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9/17/01: The following is excerpts from FIU's Center for Labor Research
& Studies 2001 "Labor Report on the State of Florida" by Dr. Bruce
Nissan. For the full report, please visit the Labor Center's web site at http://www.fiu.edu/~clrs/
2001 Labor Report on the
State of Florida: Executive Summary
I. Florida Economy Doing Well
On Labor Day 2001, Florida's economy is doing somewhat better than that of the
nation as a whole. The unemployment rate was 4.0% (seasonally adjusted) in June
of 2001, up from the year before but still below the national average of 4.5%. Total
non-agricultural employment for June increased 3.1% from a year earlier , placing
Florida #1 in growth rate among the five most populous states.
II. Florida incomes
Incomes of Florida residents have been rising, although not quite as rapidly as
for the nation as a whole. 2000 Florida per capita income was $28,145, 94.8% of
the U.S. average. This represents a 7.6% increase in real (inflation adjusted) income
over 1990, which is less rapid growth than for the nation as a whole. Florida per
capita income is still above average for the nation's southeast region, but it is
losing ground on this measure also.
Median income for a family of four in Florida was $55,578 in 1999 (the latest year
for which statistics are available), or 92.7% of the U.S. average. This placed Florida
35nd out of the 50 states, down from 32nd the year before.
III. Wages in Florida
For working people in Florida, the trend in wages is more important than trends
in income. This is because income figures also include non-wage forms of payment
such as returns from investments and pensions. Looking at wages, Florida appears
comparatively worse than it does in income terms. As of the first quarter of 2001,
the Florida average yearly wage was $33,435, only 88% of the national average.
Similarly, the median hourly wage for all workers paid by the hour in the state
in 2000 was $9.11/hour, or 91.9% of the U.S. average. This is also lower than the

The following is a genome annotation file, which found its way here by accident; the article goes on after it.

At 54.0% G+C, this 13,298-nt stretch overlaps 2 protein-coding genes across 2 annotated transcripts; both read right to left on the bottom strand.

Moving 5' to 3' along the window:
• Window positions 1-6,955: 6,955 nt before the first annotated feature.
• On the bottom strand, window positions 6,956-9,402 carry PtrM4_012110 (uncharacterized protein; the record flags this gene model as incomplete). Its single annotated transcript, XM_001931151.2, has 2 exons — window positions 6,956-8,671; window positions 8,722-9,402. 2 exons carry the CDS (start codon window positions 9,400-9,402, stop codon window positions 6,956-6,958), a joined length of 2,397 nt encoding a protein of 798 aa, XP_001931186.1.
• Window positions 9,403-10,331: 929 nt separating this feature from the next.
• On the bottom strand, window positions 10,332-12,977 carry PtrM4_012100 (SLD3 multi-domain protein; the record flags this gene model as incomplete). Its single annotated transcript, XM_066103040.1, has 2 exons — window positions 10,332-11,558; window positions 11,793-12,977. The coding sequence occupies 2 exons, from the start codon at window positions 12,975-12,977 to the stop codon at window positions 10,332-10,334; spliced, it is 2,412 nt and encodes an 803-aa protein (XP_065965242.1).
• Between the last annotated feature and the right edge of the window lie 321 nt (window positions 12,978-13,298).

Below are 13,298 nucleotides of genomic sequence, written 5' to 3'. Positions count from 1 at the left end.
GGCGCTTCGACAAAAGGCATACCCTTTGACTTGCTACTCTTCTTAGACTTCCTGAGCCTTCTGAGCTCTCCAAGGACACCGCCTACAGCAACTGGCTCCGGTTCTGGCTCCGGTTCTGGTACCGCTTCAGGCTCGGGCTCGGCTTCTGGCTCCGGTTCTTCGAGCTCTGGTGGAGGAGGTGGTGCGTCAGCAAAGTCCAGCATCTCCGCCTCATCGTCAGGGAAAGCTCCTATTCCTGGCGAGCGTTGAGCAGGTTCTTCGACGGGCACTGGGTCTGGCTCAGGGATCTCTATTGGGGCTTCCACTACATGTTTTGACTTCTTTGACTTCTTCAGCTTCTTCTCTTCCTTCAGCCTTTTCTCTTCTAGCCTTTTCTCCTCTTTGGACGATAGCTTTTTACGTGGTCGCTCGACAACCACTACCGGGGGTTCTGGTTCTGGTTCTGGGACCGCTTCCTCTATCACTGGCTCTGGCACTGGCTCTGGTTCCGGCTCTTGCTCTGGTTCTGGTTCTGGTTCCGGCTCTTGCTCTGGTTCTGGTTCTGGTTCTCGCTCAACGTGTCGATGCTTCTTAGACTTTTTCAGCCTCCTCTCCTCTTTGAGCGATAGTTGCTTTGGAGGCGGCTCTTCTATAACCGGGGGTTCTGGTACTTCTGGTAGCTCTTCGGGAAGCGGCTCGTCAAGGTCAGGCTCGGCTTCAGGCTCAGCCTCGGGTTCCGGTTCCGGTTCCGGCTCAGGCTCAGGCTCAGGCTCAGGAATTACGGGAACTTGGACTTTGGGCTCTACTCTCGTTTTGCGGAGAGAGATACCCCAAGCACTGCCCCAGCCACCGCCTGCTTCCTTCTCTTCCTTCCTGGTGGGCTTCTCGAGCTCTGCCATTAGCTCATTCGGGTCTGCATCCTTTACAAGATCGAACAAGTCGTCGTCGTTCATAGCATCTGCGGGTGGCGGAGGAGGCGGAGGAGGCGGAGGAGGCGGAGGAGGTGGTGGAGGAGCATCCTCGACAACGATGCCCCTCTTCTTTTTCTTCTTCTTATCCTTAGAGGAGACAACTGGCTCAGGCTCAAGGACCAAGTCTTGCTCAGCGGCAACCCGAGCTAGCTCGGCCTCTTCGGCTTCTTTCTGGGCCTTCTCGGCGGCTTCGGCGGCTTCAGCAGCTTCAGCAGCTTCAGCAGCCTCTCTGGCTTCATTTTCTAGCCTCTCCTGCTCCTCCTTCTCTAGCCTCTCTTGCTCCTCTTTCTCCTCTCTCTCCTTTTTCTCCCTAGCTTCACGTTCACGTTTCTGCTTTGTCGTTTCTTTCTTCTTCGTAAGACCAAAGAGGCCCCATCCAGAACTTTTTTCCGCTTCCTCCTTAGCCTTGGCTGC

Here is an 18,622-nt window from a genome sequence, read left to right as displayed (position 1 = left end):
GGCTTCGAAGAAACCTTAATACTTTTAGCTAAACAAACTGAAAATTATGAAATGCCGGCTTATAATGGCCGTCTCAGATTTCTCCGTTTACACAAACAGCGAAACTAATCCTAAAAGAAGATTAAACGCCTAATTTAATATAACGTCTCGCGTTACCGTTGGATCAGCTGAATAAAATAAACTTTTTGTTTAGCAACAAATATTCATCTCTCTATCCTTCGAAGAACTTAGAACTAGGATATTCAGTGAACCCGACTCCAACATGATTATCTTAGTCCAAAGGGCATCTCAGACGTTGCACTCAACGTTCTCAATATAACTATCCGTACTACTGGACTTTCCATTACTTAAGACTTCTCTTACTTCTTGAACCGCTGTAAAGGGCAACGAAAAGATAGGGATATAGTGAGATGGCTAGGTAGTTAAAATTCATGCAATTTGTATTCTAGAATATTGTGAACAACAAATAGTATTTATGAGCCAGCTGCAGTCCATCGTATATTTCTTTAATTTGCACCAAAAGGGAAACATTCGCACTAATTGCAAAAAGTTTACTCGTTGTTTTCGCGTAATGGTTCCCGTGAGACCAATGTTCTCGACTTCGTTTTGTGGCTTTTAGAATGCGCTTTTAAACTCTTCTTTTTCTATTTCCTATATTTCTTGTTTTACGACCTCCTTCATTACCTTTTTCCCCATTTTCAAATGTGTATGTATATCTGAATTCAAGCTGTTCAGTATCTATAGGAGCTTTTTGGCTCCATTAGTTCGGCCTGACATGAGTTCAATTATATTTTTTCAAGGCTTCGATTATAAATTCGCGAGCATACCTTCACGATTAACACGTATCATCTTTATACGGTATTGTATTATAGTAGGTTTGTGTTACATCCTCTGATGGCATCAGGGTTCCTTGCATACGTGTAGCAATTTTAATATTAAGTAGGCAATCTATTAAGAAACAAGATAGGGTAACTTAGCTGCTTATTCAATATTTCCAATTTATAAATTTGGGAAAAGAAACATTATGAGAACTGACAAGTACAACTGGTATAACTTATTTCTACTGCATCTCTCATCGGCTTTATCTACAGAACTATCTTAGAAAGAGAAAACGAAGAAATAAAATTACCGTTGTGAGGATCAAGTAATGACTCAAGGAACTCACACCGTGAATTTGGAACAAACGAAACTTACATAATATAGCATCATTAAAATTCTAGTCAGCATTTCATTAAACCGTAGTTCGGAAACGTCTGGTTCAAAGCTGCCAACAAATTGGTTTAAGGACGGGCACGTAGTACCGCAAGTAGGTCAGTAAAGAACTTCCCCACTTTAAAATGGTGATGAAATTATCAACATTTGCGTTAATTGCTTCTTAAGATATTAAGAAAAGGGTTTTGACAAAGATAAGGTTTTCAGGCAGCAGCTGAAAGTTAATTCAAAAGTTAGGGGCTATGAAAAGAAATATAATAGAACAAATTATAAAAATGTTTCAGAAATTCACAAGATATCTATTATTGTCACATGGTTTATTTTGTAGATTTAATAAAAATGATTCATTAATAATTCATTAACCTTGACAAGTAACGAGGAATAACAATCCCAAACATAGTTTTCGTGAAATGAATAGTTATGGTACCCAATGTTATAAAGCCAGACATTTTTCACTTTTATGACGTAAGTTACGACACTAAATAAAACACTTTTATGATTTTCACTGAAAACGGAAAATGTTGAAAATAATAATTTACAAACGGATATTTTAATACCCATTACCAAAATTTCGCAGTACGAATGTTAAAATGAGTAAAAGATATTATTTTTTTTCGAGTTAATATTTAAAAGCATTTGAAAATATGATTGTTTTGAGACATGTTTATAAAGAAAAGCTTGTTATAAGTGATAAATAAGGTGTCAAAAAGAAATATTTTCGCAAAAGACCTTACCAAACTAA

median hourly wage for the states of the South Atlantic Region, which was $9.66/hr.
Adjusted for inflation, Florida median hourly rates in 2000 exceeded 1989 levels
( the peak year of the last business cycle) by only 2.4%. In constant 2000 dollars
they changed from $8.90/hour to $9.11/hour in that eleven year period.
This stagnant wage growth is unprecedented in times of such steady expansion and
wealth creation. The combination of stagnant wages with slowly growing incomes can
be explained by a combination of factors: more people now work two jobs, more family
members work, more of the state's income takes the form of return on investment
rather than wages for work performed.
IV. Low Income Workers, Inequality, and Poverty
Florida has a large concentration of workers earning very low wages. As of 2000,
2.9% of the state's workers earned less than the national minimum wage ($5.15/hour).
This compares with a national average of 2.5%; and a regional average of 2.9%.
The number of Florida workers earning less $8.00 per hour (well below the poverty
level for a family of four) was also high. Fully 34.2% of Florida workers were at
this level of the "working poor", compared to a national average of 29.9%
and a regional one of 30.8%. An alternative measure of "working poverty"
shows the same pattern: Florida's percentage is above both national and regional
A January 2000 study of Florida found that inequality grew from the late-1980s
to the late-1990s, when the state's families in the lowest 20% of the income distribution
lost 3% of their real income, the middle 20% gained only 2%, and the state's richest
20% increased their real income by 13%. The richest 5% increased their incomes by
a substantial 21% in that period. Since the late 1990s, lower and middle income
workers have improved their lot, so the same calculation today would not be quite
as stark, but the overall pattern would remain.
As one would expect given the high incidence of low wages, there is a high level
of poverty in Florida. In 1998-1999 (the latest dates for which information is available),
12.8% of Florida's population lived in poverty, above the national average of 12.3%
and tying the state for the 16th -17th highest in the nation. The 1989 level was
13.1%. A Supplemental Survey taken as part of the 2000 Census (whose data may not
exactly correspond to other figures) shows a 2000 poverty rate of 13.5%, again 16th
highest in the nation. It thus appears that the long economic expansion in Florida
in the 1990s produced essentially no drop in the poverty level.